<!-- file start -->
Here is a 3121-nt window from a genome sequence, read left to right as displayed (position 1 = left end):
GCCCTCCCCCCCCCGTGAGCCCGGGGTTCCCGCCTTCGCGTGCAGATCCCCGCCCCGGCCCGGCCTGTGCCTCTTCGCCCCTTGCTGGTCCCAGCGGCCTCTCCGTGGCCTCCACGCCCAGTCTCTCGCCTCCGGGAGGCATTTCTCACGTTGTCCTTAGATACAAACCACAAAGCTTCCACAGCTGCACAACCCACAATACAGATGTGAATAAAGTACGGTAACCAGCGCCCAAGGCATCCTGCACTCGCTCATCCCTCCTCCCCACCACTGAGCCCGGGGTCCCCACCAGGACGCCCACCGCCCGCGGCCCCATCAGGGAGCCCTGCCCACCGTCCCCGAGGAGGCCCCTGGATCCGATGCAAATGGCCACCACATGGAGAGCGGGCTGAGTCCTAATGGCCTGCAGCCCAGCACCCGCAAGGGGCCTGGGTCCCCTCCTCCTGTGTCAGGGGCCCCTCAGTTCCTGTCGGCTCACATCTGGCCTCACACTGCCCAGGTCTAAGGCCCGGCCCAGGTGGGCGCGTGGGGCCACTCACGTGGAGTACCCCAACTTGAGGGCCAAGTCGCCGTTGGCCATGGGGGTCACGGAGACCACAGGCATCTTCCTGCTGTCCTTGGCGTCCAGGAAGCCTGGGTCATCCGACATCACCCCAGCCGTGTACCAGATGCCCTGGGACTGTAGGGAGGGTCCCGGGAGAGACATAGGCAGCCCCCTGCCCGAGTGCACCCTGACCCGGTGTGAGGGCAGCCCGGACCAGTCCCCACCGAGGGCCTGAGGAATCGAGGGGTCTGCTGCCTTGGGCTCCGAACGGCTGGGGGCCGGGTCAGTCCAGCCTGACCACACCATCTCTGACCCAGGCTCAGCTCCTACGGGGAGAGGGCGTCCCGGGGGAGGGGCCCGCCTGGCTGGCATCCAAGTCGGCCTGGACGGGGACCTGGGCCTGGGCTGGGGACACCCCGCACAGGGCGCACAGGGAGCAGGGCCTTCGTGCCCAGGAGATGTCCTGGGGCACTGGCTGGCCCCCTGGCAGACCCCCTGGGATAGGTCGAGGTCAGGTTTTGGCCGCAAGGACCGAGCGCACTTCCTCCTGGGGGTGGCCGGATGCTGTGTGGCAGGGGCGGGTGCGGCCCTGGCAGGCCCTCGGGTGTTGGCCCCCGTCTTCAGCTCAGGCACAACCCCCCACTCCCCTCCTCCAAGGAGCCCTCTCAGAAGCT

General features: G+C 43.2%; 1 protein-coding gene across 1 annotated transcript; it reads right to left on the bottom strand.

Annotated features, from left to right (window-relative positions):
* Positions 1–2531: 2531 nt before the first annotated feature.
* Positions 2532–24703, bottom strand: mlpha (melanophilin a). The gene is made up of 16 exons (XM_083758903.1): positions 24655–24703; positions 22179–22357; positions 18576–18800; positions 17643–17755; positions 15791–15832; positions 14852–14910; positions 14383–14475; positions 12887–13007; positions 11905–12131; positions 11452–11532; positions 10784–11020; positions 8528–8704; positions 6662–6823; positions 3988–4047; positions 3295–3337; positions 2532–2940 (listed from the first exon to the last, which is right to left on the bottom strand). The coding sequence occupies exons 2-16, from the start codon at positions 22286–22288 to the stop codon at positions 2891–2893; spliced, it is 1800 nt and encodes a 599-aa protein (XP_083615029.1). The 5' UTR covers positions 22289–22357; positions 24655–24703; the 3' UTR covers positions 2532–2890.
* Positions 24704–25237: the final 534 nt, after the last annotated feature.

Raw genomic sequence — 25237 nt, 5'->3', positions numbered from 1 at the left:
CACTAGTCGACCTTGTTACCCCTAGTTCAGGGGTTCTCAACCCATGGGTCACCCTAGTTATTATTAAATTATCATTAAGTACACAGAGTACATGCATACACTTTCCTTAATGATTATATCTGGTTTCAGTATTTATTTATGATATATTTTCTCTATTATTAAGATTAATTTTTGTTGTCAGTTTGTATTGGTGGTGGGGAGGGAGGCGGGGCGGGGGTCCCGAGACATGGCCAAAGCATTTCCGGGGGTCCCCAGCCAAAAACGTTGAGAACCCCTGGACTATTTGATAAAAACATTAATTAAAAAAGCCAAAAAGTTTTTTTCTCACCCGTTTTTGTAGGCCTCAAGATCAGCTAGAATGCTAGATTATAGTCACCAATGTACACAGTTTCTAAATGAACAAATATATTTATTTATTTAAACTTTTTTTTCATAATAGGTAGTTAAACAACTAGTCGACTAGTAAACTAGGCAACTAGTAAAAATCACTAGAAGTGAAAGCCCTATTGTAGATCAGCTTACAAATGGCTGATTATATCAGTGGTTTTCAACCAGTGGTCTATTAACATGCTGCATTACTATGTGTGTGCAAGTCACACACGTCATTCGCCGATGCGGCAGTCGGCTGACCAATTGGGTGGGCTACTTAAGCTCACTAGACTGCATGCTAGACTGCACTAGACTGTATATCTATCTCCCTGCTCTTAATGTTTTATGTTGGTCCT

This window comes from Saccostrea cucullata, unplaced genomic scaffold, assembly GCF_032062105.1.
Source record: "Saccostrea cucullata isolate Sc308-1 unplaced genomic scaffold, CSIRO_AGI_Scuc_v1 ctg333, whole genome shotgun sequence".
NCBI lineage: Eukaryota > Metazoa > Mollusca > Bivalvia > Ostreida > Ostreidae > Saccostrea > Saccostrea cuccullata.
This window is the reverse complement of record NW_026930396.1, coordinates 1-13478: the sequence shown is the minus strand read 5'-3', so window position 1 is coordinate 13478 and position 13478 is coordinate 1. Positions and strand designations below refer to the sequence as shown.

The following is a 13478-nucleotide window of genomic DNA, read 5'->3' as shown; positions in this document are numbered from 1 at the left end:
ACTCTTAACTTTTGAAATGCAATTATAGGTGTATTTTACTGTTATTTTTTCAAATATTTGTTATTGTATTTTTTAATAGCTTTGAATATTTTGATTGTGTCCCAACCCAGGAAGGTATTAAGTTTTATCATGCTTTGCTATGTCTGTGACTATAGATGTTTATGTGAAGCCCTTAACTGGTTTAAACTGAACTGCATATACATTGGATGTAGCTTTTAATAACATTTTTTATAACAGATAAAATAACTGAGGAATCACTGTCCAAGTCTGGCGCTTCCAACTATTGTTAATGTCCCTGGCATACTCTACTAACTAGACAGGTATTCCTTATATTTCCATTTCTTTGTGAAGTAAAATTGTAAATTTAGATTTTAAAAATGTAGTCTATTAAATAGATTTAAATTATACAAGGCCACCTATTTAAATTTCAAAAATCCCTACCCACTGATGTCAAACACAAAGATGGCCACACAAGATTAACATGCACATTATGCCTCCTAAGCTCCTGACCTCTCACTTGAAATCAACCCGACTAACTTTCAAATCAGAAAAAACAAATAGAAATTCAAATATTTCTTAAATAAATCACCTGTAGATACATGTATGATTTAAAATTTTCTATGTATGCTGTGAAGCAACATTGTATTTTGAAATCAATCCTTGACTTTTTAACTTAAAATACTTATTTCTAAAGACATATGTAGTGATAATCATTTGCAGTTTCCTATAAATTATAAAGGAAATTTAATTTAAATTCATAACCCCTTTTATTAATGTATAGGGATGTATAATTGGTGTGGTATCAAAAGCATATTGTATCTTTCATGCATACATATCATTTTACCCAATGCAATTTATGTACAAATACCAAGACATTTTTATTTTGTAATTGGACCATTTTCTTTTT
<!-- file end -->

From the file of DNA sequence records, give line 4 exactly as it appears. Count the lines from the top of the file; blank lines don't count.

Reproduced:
Annotated features, from left to right (window-relative positions):